Although the expectation is that Normal Technical stream pupils should make it to the Institutes of Technical Education (ITEs) to acquire higher skills, some still don’t make it. Thus a few years ago, a new stream, now consisting of two schools (Northlight and Assumption Pathway) has been created. They are designed for students who do very badly at the PSLE. Previously, these students would just drop out or have to stay back another year and try the exam again, but I believe officials have realised that this is a fruitless way to deal with the problem. Instead, there is a new realisation that these students need a whole different way of teaching and learning — more task-oriented, hands-on, with a quicker, shorter feedback loop. Rather than have them acquire abstract concepts in science and geography, or even more complicated technical facts, they need to be prepared for working life. Thus the pull-down menus of Northlight’s website has the following:
Among the learning outcomes for English (Years 3 and 4) are the ability to read charts, tables, schedules and maps, filling in forms with personal particulars, being able to understand and follow multi-step instructions, taking notes, and answering the phone. The Vocational > Hospitality section contains electives that include making breads, pastries and cakes, and running a deli. Listed too are hotel housekeeping skills and restaurant service skills.
A-levels versus International Baccalaureate
At the other end of the spectrum is the integrated program, in which students do a six-year course that skips the GCE O-level exam and aims for the A-level, the International Baccalaureate (IB) or something similar. I am told that this scheme was originally introduced in all-boys schools because it was felt that boys do better in an environment that is less exam-oriented. But gender equality — or more likely, prestige considerations — soon reared its head and all-girls schools now offer it as well. The jury is still out on whether it serves one gender better than the other.
What is however becoming common knowledge is that there are pros and cons between A-levels and IB. Apparently, those pursuing science subjects are better off with A-levels, because the exam demands a more structured curriculum that puts more emphasis on acquisition of knowledge. Pupils get a firmer foundation for university. The IB stresses self-directed learning and project work and is better suited for the humanities.
Specialised, independent schools
A number of specialised schools have recently been introduced into the system. They offer a core academic curriculum, plus intensive courses in their specialisations. We now have the Sports School, the NUS High School, the School of the Arts (SOTA) and latest one, the School of Science and Technology.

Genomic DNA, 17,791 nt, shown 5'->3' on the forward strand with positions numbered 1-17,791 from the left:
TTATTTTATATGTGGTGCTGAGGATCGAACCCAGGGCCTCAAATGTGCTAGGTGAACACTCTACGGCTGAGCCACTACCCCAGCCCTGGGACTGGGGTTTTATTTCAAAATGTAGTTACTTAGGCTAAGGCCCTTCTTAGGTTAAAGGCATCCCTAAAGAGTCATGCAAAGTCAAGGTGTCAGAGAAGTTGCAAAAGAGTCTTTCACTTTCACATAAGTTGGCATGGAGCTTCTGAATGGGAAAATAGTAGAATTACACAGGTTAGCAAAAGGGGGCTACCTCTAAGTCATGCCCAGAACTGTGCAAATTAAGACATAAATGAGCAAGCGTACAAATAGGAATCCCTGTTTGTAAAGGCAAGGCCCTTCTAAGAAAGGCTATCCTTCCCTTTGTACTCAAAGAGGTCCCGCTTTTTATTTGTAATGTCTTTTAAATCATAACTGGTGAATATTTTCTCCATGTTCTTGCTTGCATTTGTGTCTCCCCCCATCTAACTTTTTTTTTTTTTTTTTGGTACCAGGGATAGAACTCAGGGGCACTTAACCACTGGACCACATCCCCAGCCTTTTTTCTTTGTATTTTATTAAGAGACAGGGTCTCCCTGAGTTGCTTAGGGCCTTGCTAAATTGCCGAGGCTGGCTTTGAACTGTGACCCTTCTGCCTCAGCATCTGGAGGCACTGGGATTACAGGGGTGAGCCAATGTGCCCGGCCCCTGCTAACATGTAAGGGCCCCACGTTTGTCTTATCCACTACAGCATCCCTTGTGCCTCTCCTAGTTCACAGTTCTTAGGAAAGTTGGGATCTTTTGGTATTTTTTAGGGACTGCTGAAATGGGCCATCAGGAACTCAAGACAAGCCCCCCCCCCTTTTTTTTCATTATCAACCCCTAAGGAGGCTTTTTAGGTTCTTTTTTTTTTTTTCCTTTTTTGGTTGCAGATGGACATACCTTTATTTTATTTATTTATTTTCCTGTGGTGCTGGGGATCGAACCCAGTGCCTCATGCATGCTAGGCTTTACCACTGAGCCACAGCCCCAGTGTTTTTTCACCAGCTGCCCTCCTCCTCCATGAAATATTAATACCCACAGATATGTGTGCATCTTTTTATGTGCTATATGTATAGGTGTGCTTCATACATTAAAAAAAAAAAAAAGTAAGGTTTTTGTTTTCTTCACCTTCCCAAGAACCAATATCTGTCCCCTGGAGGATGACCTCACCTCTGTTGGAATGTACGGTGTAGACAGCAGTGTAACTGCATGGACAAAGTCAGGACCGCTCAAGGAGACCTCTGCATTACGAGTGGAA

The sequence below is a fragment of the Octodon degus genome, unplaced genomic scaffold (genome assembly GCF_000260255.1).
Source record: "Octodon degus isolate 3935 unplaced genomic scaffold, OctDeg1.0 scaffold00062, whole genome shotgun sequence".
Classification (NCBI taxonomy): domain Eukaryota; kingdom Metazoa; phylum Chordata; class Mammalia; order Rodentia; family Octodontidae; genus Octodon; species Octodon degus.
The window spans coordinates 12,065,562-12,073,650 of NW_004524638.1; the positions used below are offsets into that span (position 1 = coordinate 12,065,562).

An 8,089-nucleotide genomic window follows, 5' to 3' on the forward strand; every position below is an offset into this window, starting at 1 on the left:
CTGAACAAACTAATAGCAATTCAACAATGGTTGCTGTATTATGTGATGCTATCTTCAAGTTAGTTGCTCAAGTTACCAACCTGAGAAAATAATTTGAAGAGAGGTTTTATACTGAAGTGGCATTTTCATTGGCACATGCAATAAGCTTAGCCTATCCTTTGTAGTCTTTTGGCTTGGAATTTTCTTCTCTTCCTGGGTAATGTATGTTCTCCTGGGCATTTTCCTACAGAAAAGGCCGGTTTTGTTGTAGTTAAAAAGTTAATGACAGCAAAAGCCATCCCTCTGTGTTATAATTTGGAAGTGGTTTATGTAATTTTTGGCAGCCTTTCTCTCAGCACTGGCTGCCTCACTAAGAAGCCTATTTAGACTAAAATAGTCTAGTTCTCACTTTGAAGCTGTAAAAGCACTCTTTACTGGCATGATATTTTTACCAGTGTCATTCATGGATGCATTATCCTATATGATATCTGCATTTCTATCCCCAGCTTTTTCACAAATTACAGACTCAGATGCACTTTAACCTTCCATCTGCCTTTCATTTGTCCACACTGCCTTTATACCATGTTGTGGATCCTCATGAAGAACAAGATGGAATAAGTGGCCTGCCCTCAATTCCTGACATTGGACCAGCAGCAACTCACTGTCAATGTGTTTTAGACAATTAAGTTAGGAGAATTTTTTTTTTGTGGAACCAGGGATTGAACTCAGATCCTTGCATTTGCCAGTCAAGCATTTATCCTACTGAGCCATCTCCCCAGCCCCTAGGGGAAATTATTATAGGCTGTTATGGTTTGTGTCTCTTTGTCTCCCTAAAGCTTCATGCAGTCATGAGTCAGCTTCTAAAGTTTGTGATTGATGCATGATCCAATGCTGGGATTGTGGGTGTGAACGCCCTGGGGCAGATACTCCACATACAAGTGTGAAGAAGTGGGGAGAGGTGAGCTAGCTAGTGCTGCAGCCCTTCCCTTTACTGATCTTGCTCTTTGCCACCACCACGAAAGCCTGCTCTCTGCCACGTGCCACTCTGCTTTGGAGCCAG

SOTA and NUS High School, which specialises in mathematics and science, only offer six-year integrated programs. I can understand that of NUS High School which aims to nurture the brightest young minds in academic fields, but it seems somewhat strange for SOTA to do so. A child can be artistically gifted without being academically gifted; is there no place for him there?
The Sports School, on the other hand, offer both O-level and integrated programs. Yet, here again, why not cater to the academically weaker students who need N-levels?
My contacts tell me that it’s parents that have largely determined this set-up. None of them will send their kids to specialised schools if the schools did not also promise a bright academic future. Singaporeans can’t shake off their skepticism about any kind of career prospects in sports, arts or such airy-fairy things.
One thing about the Sports School — its range of featured sports is rather odd. It has golf, netball, bowling which are not exactly what comes to mind when we speak of sports. Better known sports like gymnastics and sailing are tucked away under “other”, whereas tennis, rugby and basketball are missing altogether.
The School of Science and Technology is affiliated with Ngee Ann Polytechnic and offers a four-year program leading up to GCE O-levels. From its website, one sees that its emphases are on communication technology, electronics, media, and biotechnology, and it is probably meant to feed students to polytechnics, considering its use of language like this:
The Applied Learning approach is embedded in the SST teaching and learning process and it places a strong emphasis on the relevance of what is being learnt to the ‘real world’ and their own lives. This connection will aid in holding the attention of the students and motivating them to want to learn.
In SST, the Applied Learning approach encompasses learning that is active and relevant, authentic, integrated, community focused, learner centred, and process focused.
. . . in other words, avoid the abstract and theoretical sciences.
So much for the scheme, what about content?
Singapore’s overall educational scheme may be nice, but what about the quality of content? If at all to be considered, it has to be a separate discussion altogether, which I didn’t set out to engage my discussants on. However, there were tantalising side comments . . .
Generally, Singapore students do well in international comparisons in math and science, though whether it’s related to cramming is perhaps a pertinent question.
With language and communication skills, there may be room for doubt. One person I asked said something to this effect: “If you want to know about the quality of the teaching of English, all you need to do is just hold a conversation with any English teacher in a neighbourhood school.” This may well be an unfair statement reflecting the jaundiced view of that particular speaker, but seeing the language skills the vast majority of school leavers have, I have a feeling that she isn’t all that far off the mark.
Another teacher — she teaches chemistry — said something that made me even more worried: “Some of my colleagues hold shockingly unexamined views about race and religion — and they’re teaching the social sciences and humanities.”
A third contact reported increasing disciplinary issues in our schools, but with so much flux in thinking about how much control teachers should exercise, and how much spontaneity to encourage, there’s been a very uneven response to this issue.